In January, I completed the “30 runs in 30 Days Challenge” while logging 33,281 feet of elevation gain. The following are 5 proprioceptive cues I used to keep me mindful whilst ascending on the trail:
1. Fall Up the Hill
There’s a saying that running is a controlled fall. Keeping your center of gravity powering forward is helpful for form and momentum but for hills, visualize your momentum on an upward trajectory and fall up the hill.
2. Pump Your Arms
When I’m climbing strong, I pretend I have marionette-like strings connecting my hands to my toes. When I pump my arms, my feet seem to follow and the faster my arms move the faster my feet move. Try putting your upper body to work on the climbs and really pump your arms.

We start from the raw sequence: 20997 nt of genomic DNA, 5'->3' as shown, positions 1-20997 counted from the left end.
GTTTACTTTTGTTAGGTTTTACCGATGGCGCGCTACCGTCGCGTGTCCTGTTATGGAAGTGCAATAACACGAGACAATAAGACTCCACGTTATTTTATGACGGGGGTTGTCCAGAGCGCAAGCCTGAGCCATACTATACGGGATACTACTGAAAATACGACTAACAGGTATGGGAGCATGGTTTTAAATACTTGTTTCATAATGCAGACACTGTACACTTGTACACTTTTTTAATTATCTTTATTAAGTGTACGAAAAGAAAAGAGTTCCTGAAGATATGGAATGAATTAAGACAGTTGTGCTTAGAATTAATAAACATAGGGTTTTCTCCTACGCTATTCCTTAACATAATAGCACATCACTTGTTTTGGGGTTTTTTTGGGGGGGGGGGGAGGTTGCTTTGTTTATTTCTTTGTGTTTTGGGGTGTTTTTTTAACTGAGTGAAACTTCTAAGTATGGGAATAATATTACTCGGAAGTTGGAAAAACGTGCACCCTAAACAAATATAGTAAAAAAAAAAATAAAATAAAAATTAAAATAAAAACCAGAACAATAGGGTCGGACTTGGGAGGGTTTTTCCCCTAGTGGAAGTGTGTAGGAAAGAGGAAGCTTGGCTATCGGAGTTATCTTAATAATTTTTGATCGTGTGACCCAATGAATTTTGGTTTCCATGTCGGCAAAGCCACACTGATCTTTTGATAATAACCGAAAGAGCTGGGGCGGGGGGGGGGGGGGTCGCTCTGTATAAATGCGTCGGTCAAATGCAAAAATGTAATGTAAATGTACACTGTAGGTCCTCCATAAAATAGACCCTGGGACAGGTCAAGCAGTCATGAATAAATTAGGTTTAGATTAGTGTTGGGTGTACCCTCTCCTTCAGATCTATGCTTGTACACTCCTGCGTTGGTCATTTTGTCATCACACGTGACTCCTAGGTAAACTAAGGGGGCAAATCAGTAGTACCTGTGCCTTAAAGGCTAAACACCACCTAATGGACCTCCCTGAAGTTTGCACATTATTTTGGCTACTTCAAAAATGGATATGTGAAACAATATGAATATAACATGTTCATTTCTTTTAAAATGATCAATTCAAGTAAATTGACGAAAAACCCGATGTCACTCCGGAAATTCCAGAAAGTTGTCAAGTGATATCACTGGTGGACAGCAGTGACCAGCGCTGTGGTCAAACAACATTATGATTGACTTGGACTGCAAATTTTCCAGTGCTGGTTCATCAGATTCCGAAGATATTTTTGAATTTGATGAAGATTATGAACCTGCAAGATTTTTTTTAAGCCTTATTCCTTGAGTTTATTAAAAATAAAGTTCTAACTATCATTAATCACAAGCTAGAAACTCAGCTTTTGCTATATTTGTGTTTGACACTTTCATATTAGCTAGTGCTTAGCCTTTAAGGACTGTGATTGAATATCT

3. Take Smaller Strides
Shortening your stride length helps keep a consistent cadence as terrain and elevation change on the trail. You not only become more agile but this helps shift the work from your hips flexors to your glutes, which often go under-utilized on climbs and while running in general.
4. Squeeze Your Butt
Really focus on putting your glutes to work on the climbs. Try flexing your glute muscle as your toe-off and lean your pelvis forward. I bet you’ll tap into extra power, and realize it’s been there all along.
5. Ski Slalom Up the Hill
Don’t just charge the hill straight-on all the time on every climb. Search out clean lines and work your way back-and-forth across steep technical climbs. You’ll spread the work out to different stabilizer muscles and your calves won’t be screaming with lactic acid like they usually do.
Do you have any tips to add to this list for climbing stronger on the hills? Let us know in the comments below!